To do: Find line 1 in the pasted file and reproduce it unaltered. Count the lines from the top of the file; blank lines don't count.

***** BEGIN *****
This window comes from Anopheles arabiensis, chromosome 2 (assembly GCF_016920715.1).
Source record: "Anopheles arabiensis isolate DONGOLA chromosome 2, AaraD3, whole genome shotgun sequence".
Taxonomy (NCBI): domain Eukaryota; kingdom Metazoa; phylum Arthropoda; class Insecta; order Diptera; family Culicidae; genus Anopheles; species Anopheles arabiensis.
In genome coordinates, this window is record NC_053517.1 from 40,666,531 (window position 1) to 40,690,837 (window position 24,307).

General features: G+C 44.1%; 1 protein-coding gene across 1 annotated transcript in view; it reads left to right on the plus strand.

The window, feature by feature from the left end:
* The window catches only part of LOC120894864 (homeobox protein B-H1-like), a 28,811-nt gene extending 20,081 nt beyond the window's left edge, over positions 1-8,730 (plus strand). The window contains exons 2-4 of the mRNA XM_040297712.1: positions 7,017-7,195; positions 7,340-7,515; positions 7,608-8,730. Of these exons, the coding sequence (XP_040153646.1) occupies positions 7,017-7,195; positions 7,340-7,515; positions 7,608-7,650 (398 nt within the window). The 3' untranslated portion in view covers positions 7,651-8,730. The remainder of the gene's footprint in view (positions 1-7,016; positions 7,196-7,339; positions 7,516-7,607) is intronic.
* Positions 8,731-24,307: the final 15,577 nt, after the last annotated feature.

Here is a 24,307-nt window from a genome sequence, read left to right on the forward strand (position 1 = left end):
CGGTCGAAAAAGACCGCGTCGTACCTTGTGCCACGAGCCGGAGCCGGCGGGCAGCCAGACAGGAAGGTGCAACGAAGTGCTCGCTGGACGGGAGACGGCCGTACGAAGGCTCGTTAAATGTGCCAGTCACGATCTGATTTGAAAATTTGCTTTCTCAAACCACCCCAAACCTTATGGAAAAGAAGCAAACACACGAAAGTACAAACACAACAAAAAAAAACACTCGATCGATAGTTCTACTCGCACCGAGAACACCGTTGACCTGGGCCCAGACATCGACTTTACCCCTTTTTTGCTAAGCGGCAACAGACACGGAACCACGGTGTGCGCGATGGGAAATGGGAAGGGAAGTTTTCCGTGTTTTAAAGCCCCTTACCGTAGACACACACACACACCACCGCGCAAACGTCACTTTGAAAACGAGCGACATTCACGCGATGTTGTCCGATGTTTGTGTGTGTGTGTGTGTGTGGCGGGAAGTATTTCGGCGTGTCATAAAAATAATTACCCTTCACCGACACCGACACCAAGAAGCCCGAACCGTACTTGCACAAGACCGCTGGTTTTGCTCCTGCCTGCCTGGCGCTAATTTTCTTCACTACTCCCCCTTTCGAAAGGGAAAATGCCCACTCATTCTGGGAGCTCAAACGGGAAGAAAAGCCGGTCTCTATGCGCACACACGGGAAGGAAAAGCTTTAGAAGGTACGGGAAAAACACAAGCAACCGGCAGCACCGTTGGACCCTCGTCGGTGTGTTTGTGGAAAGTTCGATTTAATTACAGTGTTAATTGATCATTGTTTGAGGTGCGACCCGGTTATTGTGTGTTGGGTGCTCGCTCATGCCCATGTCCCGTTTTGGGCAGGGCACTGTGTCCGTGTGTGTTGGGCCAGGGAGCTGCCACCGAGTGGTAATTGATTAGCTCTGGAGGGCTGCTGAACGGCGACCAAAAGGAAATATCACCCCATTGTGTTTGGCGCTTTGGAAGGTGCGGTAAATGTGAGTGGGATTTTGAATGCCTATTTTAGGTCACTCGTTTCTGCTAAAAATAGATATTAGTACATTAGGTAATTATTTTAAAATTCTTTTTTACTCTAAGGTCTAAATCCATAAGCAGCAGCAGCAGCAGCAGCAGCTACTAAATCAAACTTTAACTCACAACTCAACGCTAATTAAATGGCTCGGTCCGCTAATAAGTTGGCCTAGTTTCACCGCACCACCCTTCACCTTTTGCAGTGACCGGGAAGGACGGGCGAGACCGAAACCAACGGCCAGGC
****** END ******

This window comes from Anopheles arabiensis, chromosome 2 (assembly GCF_016920715.1).